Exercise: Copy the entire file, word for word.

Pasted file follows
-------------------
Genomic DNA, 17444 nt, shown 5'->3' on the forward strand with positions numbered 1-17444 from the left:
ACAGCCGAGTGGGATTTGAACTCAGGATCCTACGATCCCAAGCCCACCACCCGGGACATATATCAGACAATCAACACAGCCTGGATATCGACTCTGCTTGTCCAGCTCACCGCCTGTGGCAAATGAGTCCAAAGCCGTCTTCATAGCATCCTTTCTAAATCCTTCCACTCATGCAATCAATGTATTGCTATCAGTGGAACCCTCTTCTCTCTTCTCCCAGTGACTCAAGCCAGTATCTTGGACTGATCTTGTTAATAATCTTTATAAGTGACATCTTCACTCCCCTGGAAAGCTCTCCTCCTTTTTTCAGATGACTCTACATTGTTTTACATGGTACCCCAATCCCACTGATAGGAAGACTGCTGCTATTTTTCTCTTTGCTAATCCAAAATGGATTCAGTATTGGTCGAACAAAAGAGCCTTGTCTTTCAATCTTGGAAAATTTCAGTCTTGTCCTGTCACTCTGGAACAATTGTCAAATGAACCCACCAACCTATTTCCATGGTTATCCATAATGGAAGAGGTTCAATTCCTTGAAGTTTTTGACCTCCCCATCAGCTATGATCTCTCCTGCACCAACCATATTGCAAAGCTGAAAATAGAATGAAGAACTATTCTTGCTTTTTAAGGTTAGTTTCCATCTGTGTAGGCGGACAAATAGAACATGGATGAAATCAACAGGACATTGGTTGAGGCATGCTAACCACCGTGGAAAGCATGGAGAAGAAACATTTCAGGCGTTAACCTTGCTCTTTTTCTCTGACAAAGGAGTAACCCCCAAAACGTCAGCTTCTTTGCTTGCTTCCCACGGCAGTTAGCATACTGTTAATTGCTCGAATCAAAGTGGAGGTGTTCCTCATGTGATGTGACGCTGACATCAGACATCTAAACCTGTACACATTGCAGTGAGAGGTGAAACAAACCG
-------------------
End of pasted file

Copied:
Genomic DNA, 17444 nt, shown 5'->3' on the forward strand with positions numbered 1-17444 from the left:
ACAGCCGAGTGGGATTTGAACTCAGGATCCTACGATCCCAAGCCCACCACCCGGGACATATATCAGACAATCAACACAGCCTGGATATCGACTCTGCTTGTCCAGCTCACCGCCTGTGGCAAATGAGTCCAAAGCCGTCTTCATAGCATCCTTTCTAAATCCTTCCACTCATGCAATCAATGTATTGCTATCAGTGGAACCCTCTTCTCTCTTCTCCCAGTGACTCAAGCCAGTATCTTGGACTGATCTTGTTAATAATCTTTATAAGTGACATCTTCACTCCCCTGGAAAGCTCTCCTCCTTTTTTCAGATGACTCTACATTGTTTTACATGGTACCCCAATCCCACTGATAGGAAGACTGCTGCTATTTTTCTCTTTGCTAATCCAAAATGGATTCAGTATTGGTCGAACAAAAGAGCCTTGTCTTTCAATCTTGGAAAATTTCAGTCTTGTCCTGTCACTCTGGAACAATTGTCAAATGAACCCACCAACCTATTTCCATGGTTATCCATAATGGAAGAGGTTCAATTCCTTGAAGTTTTTGACCTCCCCATCAGCTATGATCTCTCCTGCACCAACCATATTGCAAAGCTGAAAATAGAATGAAGAACTATTCTTGCTTTTTAAGGTTAGTTTCCATCTGTGTAGGCGGACAAATAGAACATGGATGAAATCAACAGGACATTGGTTGAGGCATGCTAACCACCGTGGAAAGCATGGAGAAGAAACATTTCAGGCGTTAACCTTGCTCTTTTTCTCTGACAAAGGAGTAACCCCCAAAACGTCAGCTTCTTTGCTTGCTTCCCACGGCAGTTAGCATACTGTTAATTGCTCGAATCAAAGTGGAGGTGTTCCTCATGTGATGTGACGCTGACATCAGACATCTAAACCTGTACACATTGCAGTGAGAGGTGAAACAAACCG